Andrea Gaggliarducci’s Monday Vatican is a weekly read. Today’s offering is especially good. In it, he touches on the controversy engendered by La Civilta Cattolica’s article on the “ecumenism of hate” and Pope Benedict XVI’s message to the funeral of Cardinal Joachim Meisner, one of the four “Dubia” cardinals.
Here are some highlights, but do go over and read the whole thing:
In [Pope Benedict XVI’s]way of thinking, there is no “political way,” but merely the search for the will of God. His speech on the hermeneutic of continuity, delivered to the Roman Curia at Christmas 2005, went in this direction. In the end he invited everyone to leave aside political categories, and to enter the heart of the mystery of the Church. To sum it up, Pope Benedict asked his audience always to use the renewed glasses of faith to look at reality.
This approach was rejected by those who made ideological counter positions the main theme of their work. For this reason, they were marginalized during Benedict’s pontificate. Under Pope Francis, they grabbed the occasion to retake the reins of the cultural debate.
Under Pope Francis, and probably despite him, the debate is really similar to that of the 70s: nuances are marginalized, issues at stake are framed in political language, the theme of faith is kept in the background.
For this reason, anytime the impression is given that Benedict still has something to say, his thinking is violently marginalized.
Early in Pope Benedict’s pontificate, I went to Montreal to hear a talk by John L. Allen Jr. In it, he said many on the progressive side were expecting a “giant flushing sound” of dissidents being swept out of the Church with the advent of the Church’s doctrinal enforcer to the papacy. Then, it didn’t happen. Allen pointed out Benedict saw the Catholic Church as a family, not in ideological terms. I wish I could find my original article for his exact words. But that thought stayed with me. Many people wished Pope Benedict had cleaned out dissidents from the Church and fault him for not having done so. But in light of yesterday’s Gospel reading on the wheat and the tares, it’s worth revisiting that thought.
I’m also reminded of a time I went to see my spiritual director bristling with the latest thing that had scandalized me coming out of the Vatican.
“How’s your prayer life?” Fr. Francis kept asking, to every “Yes, but ….blah blah blah” complaint I had.
So, how’s my prayer life? How’s your prayer life? Are you relying on, totally dependent upon God in Jesus Christ, through the power of the Holy Spirit to bring renewal to your life and consequently to the Church of which you and I are living stones?
Here’s another extensive quote from Monday Vatican. I don’t usually do this for copyright reasons, but it’s mostly a quote of a quote of Pope Benedict’s about the dictatorship of relativism.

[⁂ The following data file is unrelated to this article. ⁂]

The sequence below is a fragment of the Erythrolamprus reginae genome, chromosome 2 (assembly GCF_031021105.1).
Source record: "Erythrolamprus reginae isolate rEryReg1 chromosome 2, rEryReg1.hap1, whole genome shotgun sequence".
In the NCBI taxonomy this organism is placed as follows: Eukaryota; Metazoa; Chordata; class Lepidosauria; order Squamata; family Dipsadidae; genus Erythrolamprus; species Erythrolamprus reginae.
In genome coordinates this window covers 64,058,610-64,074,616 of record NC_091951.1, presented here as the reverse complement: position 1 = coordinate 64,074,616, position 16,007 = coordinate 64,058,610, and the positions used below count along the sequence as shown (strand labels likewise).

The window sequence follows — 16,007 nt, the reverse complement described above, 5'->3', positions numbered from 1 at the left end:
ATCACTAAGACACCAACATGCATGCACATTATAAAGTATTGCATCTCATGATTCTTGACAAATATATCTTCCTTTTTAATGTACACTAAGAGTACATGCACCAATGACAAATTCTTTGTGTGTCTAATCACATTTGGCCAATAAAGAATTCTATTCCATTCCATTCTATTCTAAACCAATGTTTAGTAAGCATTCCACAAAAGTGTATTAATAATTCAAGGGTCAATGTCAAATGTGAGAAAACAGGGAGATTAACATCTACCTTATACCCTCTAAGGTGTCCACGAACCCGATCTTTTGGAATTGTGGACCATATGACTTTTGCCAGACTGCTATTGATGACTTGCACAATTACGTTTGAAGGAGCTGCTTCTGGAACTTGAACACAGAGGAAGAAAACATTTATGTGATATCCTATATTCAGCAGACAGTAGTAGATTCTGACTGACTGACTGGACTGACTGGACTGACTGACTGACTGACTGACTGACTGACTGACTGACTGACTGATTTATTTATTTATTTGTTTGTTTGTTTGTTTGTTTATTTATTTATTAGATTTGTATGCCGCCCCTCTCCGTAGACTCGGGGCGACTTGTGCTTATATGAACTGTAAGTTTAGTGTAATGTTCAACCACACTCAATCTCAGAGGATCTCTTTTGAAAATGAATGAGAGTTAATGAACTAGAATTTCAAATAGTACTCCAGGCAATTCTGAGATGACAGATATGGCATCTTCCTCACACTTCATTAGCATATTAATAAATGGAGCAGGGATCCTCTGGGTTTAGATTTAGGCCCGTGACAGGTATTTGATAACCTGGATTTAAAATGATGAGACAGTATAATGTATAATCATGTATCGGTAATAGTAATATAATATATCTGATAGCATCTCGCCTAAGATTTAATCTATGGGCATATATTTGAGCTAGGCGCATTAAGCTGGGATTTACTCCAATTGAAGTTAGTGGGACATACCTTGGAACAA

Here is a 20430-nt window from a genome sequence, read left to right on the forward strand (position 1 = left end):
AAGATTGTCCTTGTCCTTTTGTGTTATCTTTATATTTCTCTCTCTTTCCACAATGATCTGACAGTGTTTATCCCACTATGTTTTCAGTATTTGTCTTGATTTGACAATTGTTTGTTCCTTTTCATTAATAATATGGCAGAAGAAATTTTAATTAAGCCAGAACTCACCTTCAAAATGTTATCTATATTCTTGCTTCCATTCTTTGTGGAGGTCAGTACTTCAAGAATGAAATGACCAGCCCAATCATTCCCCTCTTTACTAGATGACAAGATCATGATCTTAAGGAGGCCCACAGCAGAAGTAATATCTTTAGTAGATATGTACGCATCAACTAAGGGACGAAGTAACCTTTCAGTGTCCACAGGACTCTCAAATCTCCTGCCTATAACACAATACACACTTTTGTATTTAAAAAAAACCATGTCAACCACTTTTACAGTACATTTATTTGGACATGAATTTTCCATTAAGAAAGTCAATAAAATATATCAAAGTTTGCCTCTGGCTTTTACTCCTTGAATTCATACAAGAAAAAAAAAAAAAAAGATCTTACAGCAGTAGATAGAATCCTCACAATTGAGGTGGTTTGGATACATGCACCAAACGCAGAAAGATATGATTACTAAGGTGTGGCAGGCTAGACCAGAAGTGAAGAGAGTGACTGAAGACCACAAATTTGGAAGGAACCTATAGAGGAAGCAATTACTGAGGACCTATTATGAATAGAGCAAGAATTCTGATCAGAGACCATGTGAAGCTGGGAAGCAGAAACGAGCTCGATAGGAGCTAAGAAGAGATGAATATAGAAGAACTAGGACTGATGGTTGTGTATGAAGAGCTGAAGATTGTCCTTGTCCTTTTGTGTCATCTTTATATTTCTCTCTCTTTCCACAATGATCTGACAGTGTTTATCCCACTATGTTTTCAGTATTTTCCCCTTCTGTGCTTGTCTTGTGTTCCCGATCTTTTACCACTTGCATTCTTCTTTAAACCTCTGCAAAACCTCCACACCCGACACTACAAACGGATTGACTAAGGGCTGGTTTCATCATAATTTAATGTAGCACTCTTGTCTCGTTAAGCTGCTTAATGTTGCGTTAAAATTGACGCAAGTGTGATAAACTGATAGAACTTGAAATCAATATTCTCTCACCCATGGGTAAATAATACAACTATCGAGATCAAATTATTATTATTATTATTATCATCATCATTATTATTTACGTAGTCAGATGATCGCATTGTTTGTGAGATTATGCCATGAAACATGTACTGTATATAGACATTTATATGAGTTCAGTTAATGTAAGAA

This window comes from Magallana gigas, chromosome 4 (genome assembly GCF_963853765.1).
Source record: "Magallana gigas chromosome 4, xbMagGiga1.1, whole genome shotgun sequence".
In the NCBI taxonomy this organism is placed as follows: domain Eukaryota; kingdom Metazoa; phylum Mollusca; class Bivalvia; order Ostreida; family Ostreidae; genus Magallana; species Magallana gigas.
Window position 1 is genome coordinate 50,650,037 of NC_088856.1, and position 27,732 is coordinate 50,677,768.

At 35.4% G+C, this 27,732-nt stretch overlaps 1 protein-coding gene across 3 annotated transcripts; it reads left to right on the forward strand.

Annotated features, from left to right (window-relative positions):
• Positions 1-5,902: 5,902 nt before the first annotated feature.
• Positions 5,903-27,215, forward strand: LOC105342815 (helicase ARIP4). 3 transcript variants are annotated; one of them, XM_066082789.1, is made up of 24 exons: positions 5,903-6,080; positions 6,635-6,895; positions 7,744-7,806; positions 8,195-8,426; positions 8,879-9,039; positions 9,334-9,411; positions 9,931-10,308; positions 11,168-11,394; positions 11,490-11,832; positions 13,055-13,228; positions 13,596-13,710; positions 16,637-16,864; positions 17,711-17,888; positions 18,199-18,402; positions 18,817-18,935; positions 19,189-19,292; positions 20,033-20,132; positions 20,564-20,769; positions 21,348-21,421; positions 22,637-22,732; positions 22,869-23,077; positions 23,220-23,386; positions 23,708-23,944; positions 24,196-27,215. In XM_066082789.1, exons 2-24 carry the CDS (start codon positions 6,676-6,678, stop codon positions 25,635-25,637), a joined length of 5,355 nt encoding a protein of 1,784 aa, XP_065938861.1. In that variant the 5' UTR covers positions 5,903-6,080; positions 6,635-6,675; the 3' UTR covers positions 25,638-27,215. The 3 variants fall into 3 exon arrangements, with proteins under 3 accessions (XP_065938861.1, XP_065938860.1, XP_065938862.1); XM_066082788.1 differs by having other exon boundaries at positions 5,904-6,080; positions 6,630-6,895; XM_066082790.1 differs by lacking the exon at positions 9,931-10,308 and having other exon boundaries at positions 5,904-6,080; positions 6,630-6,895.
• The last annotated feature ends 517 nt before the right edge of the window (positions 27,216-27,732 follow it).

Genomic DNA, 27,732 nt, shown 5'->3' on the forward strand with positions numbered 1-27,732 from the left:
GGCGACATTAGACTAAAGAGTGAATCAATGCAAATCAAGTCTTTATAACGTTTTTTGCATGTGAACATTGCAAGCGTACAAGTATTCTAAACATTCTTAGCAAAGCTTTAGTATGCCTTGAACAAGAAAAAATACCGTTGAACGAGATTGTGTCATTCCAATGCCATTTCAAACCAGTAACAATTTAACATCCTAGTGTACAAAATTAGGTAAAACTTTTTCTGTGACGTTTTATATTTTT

The theme of the dictatorship of relativism has thus returned to the center of the debate. This dictatorship asks the Church not to surrender its principles, but to give up talking about them in the public sphere; it asks not that the Church should quit evangelizing, but that it should avoid speaking explicitly of Christ; it asks not that the Church remain silent, but that its speech should be drawn from a secular vocabulary.
In the end, it is useful to look back to another moment in which Benedict used the metaphor of the barque of Peter. It was April 18, 2005, and Cardinal Joseph Ratzinger, Dean of the College of Cardinals, was celebrating the Missa Pro Eligendo Romani Pontifice prior to the conclave which elected him pope.
Speaking about St. Paul’s Epistle to the Ephesians, Cardinal Ratzinger reminded his hearers that Paul asks us to be really adult in the faith, since being children in faith leads to being “tossed here and there, carried about by every wind of doctrine” (Eph 4: 14). This description is very timely! How many winds of doctrine have we known in recent decades, how many ideological currents, how many ways of thinking? The small boat bearing the thought of many Christians has often been tossed about by these waves — flung from one extreme to another: “from Marxism to liberalism, even to libertinism; from collectivism to radical individualism; from atheism to a vague religious mysticism; from agnosticism to syncretism and so forth.”
Cardinal Ratzinger went on: “Every day new sects spring up, and what St Paul says about human deception and the trickery that strives to entice people into error (cf. Eph 4: 14) comes true. Today, having a clear faith based on the Creed of the Church is often labeled as fundamentalism. Whereas relativism, that is, letting oneself be “tossed here and there, carried about by every wind of doctrine”, seems the only attitude that can cope with modern times. We are building a dictatorship of relativism that does not recognize anything as definitive and whose ultimate goal consists solely of one’s own ego and desires”.
But – the Cardinal concluded – “We, however, have a different goal: the Son of God, the true man. He is the measure of true humanism. An “adult” faith is not a faith that follows the trends of fashion and the latest novelty; a mature adult faith is deeply rooted in friendship with Christ. It is this friendship that opens us up to all that is good and gives us a criterion by which to distinguish the true from the false, and deceit from truth. We must develop this adult faith; we must guide the flock of Christ to this faith. And it is this faith – only faith – that creates unity and is fulfilled in love”.
Oh, for a true, adult faith! For a faith deeply-rooted in friendship with Christ.